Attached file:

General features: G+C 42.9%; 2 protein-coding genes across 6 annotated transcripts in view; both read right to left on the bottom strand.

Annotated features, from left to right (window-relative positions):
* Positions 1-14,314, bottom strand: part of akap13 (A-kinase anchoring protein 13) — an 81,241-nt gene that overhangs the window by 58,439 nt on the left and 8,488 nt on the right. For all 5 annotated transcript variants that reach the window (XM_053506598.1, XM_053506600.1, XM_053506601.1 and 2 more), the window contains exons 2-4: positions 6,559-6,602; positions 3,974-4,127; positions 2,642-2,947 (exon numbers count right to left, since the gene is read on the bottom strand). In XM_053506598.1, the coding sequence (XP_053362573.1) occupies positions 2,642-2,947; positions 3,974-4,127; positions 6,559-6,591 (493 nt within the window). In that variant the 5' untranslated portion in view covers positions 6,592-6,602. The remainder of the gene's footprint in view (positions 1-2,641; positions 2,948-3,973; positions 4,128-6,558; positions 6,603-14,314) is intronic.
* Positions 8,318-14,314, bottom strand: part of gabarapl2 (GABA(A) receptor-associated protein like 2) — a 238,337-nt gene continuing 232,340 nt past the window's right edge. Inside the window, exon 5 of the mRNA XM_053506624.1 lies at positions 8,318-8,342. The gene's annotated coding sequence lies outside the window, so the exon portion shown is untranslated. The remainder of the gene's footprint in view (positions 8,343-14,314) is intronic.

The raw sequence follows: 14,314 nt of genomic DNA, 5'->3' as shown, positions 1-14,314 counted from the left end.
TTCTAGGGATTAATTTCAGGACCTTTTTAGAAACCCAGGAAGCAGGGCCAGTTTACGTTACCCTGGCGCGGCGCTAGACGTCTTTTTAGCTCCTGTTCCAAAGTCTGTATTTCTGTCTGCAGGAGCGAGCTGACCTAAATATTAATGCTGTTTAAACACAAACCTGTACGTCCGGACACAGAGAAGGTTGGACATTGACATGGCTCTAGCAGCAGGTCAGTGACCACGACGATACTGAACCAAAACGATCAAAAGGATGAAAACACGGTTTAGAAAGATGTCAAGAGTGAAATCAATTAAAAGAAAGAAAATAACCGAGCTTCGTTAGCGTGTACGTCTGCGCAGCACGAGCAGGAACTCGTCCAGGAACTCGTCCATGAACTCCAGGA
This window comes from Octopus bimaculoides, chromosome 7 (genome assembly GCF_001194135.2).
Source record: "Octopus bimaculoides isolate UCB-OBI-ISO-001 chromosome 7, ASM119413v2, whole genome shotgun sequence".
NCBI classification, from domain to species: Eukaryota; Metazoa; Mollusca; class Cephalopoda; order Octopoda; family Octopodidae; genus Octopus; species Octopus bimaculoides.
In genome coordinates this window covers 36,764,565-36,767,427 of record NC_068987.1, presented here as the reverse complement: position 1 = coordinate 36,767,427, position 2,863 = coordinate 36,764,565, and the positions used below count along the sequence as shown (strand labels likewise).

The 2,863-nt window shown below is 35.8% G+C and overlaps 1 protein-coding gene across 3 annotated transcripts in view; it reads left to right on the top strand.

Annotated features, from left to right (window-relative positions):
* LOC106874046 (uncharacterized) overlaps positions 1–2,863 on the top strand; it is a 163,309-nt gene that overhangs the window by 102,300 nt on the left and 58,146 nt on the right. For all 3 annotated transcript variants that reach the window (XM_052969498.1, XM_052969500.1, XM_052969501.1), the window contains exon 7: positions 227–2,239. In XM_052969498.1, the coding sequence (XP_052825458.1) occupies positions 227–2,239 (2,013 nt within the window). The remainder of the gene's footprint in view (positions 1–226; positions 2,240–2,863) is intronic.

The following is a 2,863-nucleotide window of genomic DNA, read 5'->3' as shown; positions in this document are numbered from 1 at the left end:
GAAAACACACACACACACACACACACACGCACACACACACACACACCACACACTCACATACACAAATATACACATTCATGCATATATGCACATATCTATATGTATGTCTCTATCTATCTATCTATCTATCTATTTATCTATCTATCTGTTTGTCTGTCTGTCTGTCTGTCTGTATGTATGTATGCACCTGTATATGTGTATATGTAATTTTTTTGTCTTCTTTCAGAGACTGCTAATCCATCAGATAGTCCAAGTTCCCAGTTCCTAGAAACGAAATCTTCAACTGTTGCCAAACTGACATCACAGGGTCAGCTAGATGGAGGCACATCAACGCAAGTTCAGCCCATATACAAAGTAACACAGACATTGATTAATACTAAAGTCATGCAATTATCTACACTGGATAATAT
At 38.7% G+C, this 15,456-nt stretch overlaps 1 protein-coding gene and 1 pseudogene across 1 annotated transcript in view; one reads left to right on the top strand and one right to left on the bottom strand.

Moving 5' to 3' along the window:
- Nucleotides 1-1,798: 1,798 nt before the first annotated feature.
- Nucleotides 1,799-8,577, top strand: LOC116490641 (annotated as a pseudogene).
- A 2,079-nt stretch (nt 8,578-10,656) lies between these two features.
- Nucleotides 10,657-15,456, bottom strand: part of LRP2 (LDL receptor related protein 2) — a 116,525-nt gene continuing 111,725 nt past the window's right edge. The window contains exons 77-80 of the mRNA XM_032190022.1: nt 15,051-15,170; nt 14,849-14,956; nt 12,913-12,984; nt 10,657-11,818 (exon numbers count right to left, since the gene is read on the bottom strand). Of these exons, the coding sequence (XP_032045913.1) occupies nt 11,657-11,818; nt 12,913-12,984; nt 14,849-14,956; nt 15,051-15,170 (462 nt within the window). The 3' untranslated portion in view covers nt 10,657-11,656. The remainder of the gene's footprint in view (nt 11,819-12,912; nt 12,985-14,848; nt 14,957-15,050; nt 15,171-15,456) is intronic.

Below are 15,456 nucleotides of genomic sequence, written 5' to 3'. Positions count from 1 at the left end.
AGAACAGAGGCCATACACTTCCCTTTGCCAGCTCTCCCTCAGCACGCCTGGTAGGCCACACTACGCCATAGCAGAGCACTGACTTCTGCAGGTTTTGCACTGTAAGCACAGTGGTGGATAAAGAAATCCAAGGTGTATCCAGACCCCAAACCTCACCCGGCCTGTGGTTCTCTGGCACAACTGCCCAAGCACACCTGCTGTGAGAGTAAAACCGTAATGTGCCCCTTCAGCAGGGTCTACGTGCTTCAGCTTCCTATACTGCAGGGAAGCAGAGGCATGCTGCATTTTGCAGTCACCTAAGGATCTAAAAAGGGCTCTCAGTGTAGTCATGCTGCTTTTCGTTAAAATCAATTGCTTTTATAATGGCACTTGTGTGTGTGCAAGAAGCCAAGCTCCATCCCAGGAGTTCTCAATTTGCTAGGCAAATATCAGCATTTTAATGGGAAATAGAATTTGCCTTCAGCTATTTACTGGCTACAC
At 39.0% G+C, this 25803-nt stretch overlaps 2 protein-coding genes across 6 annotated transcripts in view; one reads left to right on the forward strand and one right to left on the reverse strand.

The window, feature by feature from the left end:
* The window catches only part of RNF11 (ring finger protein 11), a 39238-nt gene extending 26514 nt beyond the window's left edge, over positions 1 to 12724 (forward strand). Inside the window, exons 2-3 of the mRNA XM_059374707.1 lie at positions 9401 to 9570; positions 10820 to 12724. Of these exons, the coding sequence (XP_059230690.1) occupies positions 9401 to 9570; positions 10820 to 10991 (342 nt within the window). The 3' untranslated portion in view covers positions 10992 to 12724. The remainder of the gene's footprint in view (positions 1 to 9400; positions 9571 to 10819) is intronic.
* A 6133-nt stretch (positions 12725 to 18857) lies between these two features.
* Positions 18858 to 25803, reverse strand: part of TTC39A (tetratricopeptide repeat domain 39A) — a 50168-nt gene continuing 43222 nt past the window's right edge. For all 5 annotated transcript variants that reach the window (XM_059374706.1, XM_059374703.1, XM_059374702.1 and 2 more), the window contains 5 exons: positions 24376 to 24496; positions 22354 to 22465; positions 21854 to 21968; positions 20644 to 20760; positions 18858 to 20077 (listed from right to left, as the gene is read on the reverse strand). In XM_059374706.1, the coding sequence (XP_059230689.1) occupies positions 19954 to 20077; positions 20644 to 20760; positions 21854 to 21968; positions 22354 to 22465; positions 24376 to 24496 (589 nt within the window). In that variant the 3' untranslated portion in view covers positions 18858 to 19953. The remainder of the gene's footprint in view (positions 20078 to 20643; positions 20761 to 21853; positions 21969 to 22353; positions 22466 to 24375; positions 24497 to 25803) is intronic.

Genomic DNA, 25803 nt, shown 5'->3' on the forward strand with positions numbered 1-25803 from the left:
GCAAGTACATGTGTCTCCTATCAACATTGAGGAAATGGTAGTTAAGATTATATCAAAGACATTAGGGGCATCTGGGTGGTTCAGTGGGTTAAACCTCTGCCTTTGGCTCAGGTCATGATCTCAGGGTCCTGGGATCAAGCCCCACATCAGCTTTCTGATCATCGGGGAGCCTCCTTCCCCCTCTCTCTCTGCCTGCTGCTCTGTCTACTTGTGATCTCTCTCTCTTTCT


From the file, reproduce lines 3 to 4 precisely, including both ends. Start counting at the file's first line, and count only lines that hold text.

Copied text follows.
* Positions 1-14,314, bottom strand: part of akap13 (A-kinase anchoring protein 13) — an 81,241-nt gene that overhangs the window by 58,439 nt on the left and 8,488 nt on the right. For all 5 annotated transcript variants that reach the window (XM_053506598.1, XM_053506600.1, XM_053506601.1 and 2 more), the window contains exons 2-4: positions 6,559-6,602; positions 3,974-4,127; positions 2,642-2,947 (exon numbers count right to left, since the gene is read on the bottom strand). In XM_053506598.1, the coding sequence (XP_053362573.1) occupies positions 2,642-2,947; positions 3,974-4,127; positions 6,559-6,591 (493 nt within the window). In that variant the 5' untranslated portion in view covers positions 6,592-6,602. The remainder of the gene's footprint in view (positions 1-2,641; positions 2,948-3,973; positions 4,128-6,558; positions 6,603-14,314) is intronic.
* Positions 8,318-14,314, bottom strand: part of gabarapl2 (GABA(A) receptor-associated protein like 2) — a 238,337-nt gene continuing 232,340 nt past the window's right edge. Inside the window, exon 5 of the mRNA XM_053506624.1 lies at positions 8,318-8,342. The gene's annotated coding sequence lies outside the window, so the exon portion shown is untranslated. The remainder of the gene's footprint in view (positions 8,343-14,314) is intronic.